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Kieun 12-04-2002 10:45 AM

Ueshiba's training partners
 
Have a question. Have been reading up on Ueshiba a lot (since work has kept me from practice for two weeks!!! ARGH!) and given the amount of training and practice he has done, I find it interesting to find that there is little to nothing about anyone he trained with. I mean his training brothers and sisters, buddies, friends, partners, kohai and sempai, etc. Does anyone have any information about that?

diesel 12-04-2002 11:04 AM

Re: Ueshiba's training partners
 
Quote:

Kieun Kim (Kieun) wrote:
Have a question. Have been reading up on Ueshiba a lot (since work has kept me from practice for two weeks!!! ARGH!) and given the amount of training and practice he has done, I find it interesting to find that there is little to nothing about anyone he trained with. I mean his training brothers and sisters, buddies, friends, partners, kohai and sempai, etc. Does anyone have any information about that?

His training partners? Uchi desi? Those would all be his kohai. If you have read up on O'Sensei, Takeda would have been a "sempai", I guess. O'Sensei also studied numerous other martial arts; judo, jodo, kendo, jujitsu, and others I am sure.

O'Sensei's book Budo, mentions names of those he studied under.

For those that studied under O'Sensei; Shioda, Chiba, Saito and Saotome sensei's just to name a few. There is quite a list.

Cheers,

Eric

Bud 12-04-2002 11:23 AM

do you mean O Sensei's actual training partners? The one who he practiced shiho nage on as he studied under Takeda?

Good question. I guess a check of the Daito Ryu records will provide some clue as to the names of O Sensei's classmates.

I can only imagine, with both awe and terror, what it was like to have a young and very physically strong Ueshiba as a training partner. Must have been nasty..

akiy 12-04-2002 11:35 AM

Quote:

Buddy Acenas (Bud) wrote:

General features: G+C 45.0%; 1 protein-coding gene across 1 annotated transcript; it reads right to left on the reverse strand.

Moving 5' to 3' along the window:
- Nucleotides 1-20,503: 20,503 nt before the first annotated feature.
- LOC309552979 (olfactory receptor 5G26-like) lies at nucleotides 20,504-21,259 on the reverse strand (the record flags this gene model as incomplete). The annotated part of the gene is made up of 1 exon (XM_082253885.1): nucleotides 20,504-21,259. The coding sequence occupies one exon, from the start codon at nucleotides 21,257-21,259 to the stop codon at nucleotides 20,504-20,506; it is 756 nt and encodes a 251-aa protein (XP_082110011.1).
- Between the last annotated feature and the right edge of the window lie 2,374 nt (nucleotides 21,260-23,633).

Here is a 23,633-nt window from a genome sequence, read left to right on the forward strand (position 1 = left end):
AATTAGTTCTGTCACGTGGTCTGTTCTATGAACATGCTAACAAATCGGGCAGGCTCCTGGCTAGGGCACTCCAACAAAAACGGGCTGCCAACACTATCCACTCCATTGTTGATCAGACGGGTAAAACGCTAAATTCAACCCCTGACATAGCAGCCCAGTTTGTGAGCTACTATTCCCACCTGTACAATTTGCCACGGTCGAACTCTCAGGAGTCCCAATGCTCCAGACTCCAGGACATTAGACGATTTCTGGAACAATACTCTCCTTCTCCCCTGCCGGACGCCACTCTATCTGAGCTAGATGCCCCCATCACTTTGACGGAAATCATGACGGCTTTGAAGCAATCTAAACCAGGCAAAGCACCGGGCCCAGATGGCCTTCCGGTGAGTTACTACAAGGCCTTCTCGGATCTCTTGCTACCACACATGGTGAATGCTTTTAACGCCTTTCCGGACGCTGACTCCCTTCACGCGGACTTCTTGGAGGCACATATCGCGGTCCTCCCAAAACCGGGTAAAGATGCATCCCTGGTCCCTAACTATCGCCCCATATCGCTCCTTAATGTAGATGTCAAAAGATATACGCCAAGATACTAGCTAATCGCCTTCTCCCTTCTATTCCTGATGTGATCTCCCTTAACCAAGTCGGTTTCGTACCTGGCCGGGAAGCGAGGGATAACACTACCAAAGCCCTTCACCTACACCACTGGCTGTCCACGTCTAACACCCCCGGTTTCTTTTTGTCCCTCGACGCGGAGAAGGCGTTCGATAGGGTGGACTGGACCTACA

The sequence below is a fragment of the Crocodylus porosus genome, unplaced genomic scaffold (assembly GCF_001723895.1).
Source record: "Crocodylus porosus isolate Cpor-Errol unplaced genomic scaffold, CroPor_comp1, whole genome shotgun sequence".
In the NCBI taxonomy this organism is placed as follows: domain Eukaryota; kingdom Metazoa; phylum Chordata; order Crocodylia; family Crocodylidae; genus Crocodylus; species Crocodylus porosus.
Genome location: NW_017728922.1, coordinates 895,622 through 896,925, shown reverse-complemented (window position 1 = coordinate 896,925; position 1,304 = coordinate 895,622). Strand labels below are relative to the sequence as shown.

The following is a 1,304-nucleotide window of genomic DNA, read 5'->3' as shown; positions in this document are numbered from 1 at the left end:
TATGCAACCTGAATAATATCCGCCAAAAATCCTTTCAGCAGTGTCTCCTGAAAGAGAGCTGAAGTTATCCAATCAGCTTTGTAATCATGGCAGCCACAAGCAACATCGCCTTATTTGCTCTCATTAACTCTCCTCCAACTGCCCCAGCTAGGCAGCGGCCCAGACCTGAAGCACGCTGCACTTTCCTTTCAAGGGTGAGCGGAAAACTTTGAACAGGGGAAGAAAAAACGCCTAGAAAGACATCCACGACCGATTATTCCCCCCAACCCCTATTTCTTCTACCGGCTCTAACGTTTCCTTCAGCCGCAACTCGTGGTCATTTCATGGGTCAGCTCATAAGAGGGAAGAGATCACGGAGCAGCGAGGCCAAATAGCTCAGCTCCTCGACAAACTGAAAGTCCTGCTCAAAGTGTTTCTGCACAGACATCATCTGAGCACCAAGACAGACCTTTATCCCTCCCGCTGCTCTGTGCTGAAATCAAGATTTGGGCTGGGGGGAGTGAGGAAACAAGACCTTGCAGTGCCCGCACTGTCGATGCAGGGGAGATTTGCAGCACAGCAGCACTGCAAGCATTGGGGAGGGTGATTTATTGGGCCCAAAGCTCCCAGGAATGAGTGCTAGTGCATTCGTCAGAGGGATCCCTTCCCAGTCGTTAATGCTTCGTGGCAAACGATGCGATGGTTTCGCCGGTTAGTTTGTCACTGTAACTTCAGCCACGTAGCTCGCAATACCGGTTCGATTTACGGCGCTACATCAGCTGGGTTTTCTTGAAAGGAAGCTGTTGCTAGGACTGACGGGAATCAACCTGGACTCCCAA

I can only imagine, with both awe and terror, what it was like to have a young and very physically strong Ueshiba as a training partner. Must have been nasty..

If I remember correctly, Tatsuo Kimira writes in his book "Toumei na Chikara" that according to his teacher Yukiyoshi Sagawa (who trained with Sokaku Takeda at the time), Morihei Ueshiba was seen to cry in the corner of the dojo after receiving some techniques applied to him by Takeda...

-- Jun

BC 12-04-2002 02:12 PM

Quote:

Jun Akiyama (akiy) wrote:
If I remember correctly, Tatsuo Kimira writes in his book "Toumei na Chikara" that according to his teacher Yukiyoshi Sagawa (who trained with Sokaku Takeda at the time), Morihei Ueshiba was seen to cry in the corner of the dojo after receiving some techniques applied to him by Takeda...

-- Jun

Based upon my limited knowledge, I think I would have been much more terrified to receive techniques from Sokaku Takeda than Morihei Ueshiba O Sensei.

I think I remember another story about when Sokaku Takeda came to visit O Sensei once, that O Sensei tried to evade or hide from him. Makes one wonder...

akiy 12-04-2002 02:39 PM

Quote:

Jun Akiyama (akiy) wrote:
If I remember correctly, Tatsuo Kimira writes in his book "Toumei na Chikara"

That should have been Tatsuo Kimura, not Kimira...

-- Jun

Edward 12-04-2002 03:45 PM

Quote:

Jun Akiyama (akiy) wrote:
If I remember correctly, Tatsuo Kimira writes in his book "Toumei na Chikara" that according to his teacher Yukiyoshi Sagawa (who trained with Sokaku Takeda at the time), Morihei Ueshiba was seen to cry in the corner of the dojo after receiving some techniques applied to him by Takeda...

-- Jun